STAY HEALTHY AND COOL ALL SUMMER LONG WITH HIBISCUS
The beautiful white, yellow, red, pink and purple hibiscus flowers growing in your back-porch pots are more than meets the eye. This herb is not only lovely; it is loaded with powerful and healthful nutritional properties.
Hibiscus is native to Africa but has since been cultivated in North America. Topically, this herb has an impressive healing capacity. It is commonly incorporated into body washes and can be used to treat eye infection, itchy skin, and wounds. Hibiscus leaves are used in conditioning shampoo while hibiscus flowers are commonly utilized in making red dye.
Though more research is being conducted, many studies have illuminated hibiscus’ ability to alleviate hypertension. Along with yoga, meditation, and omega-3 fatty acids, a regular consumption of hibiscus can naturally aid in lowering blood pressure.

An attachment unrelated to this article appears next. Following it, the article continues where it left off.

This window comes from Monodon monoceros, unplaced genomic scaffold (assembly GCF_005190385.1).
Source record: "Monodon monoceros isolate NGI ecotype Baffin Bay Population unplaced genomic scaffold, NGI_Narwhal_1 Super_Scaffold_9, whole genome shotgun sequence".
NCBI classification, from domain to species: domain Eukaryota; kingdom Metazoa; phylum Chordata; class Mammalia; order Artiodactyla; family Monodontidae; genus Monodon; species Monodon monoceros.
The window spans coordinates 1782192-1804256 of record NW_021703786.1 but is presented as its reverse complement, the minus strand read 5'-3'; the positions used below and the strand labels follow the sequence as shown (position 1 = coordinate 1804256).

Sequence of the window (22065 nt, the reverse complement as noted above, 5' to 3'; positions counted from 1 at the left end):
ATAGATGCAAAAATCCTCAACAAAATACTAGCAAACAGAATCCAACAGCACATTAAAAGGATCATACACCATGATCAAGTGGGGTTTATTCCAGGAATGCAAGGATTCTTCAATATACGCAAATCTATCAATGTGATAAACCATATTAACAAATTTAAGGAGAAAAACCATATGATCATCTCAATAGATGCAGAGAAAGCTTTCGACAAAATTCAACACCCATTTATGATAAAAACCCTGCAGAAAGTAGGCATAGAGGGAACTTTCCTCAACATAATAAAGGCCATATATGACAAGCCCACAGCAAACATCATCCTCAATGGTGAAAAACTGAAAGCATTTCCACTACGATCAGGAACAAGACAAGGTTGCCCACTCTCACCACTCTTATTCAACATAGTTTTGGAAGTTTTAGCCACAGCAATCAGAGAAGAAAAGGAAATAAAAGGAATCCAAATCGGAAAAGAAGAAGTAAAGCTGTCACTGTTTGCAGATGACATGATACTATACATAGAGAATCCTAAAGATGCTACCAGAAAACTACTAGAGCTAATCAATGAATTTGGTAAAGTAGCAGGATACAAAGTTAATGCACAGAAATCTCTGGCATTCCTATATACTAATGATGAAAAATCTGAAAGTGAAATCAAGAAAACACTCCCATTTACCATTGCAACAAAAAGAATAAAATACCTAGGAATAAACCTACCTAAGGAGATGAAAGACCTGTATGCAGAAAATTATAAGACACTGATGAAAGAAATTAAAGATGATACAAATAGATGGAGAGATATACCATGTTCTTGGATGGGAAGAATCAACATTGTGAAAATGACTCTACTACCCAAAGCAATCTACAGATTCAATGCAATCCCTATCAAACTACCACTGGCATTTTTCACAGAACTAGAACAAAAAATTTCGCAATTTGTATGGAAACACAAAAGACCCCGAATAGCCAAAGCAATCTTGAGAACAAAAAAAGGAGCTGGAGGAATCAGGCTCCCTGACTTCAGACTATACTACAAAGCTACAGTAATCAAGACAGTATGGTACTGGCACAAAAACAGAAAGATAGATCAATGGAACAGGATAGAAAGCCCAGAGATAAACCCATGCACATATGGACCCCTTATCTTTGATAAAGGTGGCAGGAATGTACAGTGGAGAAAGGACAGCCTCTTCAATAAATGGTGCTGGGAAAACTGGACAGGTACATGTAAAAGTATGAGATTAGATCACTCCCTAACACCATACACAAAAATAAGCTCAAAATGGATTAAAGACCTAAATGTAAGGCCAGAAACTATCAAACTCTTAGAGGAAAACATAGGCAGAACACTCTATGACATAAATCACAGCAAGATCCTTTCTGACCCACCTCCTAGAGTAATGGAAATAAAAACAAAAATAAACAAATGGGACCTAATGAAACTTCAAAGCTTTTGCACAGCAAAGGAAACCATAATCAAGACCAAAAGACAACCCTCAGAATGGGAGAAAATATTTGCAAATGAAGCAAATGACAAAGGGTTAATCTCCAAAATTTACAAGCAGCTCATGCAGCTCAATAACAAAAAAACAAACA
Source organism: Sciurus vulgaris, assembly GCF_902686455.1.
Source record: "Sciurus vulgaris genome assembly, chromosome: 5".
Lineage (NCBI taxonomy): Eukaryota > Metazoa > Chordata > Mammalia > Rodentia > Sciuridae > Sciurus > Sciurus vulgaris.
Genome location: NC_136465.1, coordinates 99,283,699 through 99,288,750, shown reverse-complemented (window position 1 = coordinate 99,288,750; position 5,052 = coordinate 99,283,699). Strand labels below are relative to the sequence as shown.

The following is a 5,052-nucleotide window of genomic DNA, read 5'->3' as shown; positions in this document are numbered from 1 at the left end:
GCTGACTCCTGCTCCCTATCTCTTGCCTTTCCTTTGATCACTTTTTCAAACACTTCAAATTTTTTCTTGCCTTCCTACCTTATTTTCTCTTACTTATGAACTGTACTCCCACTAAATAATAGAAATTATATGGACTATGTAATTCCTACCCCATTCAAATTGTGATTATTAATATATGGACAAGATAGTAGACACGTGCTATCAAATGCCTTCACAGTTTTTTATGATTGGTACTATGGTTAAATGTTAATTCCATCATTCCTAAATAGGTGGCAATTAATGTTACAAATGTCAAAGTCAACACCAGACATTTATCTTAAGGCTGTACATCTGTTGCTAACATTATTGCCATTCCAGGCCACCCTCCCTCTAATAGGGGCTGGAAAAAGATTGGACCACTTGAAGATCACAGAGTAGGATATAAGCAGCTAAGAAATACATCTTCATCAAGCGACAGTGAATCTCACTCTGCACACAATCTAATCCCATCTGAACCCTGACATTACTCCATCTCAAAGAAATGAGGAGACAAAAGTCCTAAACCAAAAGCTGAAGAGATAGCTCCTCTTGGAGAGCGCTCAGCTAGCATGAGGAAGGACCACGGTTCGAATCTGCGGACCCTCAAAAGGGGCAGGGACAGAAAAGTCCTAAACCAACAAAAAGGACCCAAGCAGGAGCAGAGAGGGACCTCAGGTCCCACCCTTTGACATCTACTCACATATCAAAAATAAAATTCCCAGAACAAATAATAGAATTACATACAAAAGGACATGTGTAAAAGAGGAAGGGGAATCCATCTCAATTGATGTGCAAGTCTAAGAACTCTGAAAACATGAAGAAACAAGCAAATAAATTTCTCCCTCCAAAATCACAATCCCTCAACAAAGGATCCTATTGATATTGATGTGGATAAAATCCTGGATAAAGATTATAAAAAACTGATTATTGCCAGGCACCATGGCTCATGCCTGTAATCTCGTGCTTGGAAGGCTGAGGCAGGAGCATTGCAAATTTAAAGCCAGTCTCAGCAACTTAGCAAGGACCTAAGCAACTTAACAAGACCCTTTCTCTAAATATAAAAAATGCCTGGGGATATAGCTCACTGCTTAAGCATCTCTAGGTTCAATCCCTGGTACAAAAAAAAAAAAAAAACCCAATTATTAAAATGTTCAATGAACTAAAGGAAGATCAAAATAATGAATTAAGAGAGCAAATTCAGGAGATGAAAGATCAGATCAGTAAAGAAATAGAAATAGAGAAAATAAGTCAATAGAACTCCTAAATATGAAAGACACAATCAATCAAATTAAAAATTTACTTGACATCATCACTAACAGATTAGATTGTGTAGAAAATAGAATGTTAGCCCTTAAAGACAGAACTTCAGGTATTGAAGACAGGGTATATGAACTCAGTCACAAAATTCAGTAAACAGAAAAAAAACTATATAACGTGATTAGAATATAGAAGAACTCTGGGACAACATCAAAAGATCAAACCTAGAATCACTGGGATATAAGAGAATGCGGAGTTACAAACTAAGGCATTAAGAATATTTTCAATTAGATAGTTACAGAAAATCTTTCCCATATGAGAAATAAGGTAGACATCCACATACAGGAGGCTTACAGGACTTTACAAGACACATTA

Known as rose mallow or sour tea, hibiscus has a relieving ability to cool the body while nourishing and soothing muscle tissues. During Fort Collins’ hot summer season, this is a great herb to drink as an iced tea to alleviate high body temperatures and muscles fatigued from summer play.
MATERIA MEDICA: HIBISCUS
Latin Name: Hibiscus spp., including H. rosa-sinensis, H. sabdariffa. H. syriacus
Family: Malvaceae (Mallow Family)
Part used: Flower
Energetics: Sweet, sour, bitter, cool
Actions: Antibacterial, anti-inflammatory, antioxidant, antiparasitic, antiseptic, digestive, diuretic, refrigerant, sedative, stomachic and tonic.
- Bladder Infection
- Liver Disorders
Preparation and Dosage
Tea – 1 tablespoon for 10oz water, can be brewed as a sun tea and combines nicely with peppermint, nettle, and marshmallow
People who are very chilled should not consume hibiscus due to its cooling properties. Individuals with allergies or hypersensitivity to hibiscus should avoid this herb as well. Though uncommon, using hibiscus topically can cause irritated skin, such as dermatitis. If so, discontinue your use of this herb.